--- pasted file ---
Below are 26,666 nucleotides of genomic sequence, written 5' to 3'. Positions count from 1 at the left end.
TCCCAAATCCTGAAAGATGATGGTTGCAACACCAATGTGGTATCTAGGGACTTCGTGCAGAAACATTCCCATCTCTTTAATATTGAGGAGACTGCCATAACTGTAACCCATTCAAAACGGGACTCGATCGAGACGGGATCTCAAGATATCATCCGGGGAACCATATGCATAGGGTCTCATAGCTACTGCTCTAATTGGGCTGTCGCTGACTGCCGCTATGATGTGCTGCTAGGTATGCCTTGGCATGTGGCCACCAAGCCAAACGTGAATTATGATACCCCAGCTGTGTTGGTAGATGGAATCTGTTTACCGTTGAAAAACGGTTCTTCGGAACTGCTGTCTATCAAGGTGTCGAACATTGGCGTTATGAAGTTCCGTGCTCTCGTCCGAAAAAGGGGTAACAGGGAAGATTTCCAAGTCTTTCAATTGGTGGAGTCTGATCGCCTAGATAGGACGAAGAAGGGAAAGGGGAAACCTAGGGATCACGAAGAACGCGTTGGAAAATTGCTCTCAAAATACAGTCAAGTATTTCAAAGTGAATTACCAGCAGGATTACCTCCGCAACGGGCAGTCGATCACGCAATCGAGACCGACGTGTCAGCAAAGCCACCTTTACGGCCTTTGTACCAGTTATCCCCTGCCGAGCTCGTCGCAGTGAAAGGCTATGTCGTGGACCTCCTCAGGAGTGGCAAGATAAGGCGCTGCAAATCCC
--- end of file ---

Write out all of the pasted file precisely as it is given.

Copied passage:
Below are 26,666 nucleotides of genomic sequence, written 5' to 3'. Positions count from 1 at the left end.
TCCCAAATCCTGAAAGATGATGGTTGCAACACCAATGTGGTATCTAGGGACTTCGTGCAGAAACATTCCCATCTCTTTAATATTGAGGAGACTGCCATAACTGTAACCCATTCAAAACGGGACTCGATCGAGACGGGATCTCAAGATATCATCCGGGGAACCATATGCATAGGGTCTCATAGCTACTGCTCTAATTGGGCTGTCGCTGACTGCCGCTATGATGTGCTGCTAGGTATGCCTTGGCATGTGGCCACCAAGCCAAACGTGAATTATGATACCCCAGCTGTGTTGGTAGATGGAATCTGTTTACCGTTGAAAAACGGTTCTTCGGAACTGCTGTCTATCAAGGTGTCGAACATTGGCGTTATGAAGTTCCGTGCTCTCGTCCGAAAAAGGGGTAACAGGGAAGATTTCCAAGTCTTTCAATTGGTGGAGTCTGATCGCCTAGATAGGACGAAGAAGGGAAAGGGGAAACCTAGGGATCACGAAGAACGCGTTGGAAAATTGCTCTCAAAATACAGTCAAGTATTTCAAAGTGAATTACCAGCAGGATTACCTCCGCAACGGGCAGTCGATCACGCAATCGAGACCGACGTGTCAGCAAAGCCACCTTTACGGCCTTTGTACCAGTTATCCCCTGCCGAGCTCGTCGCAGTGAAAGGCTATGTCGTGGACCTCCTCAGGAGTGGCAAGATAAGGCGCTGCAAATCCC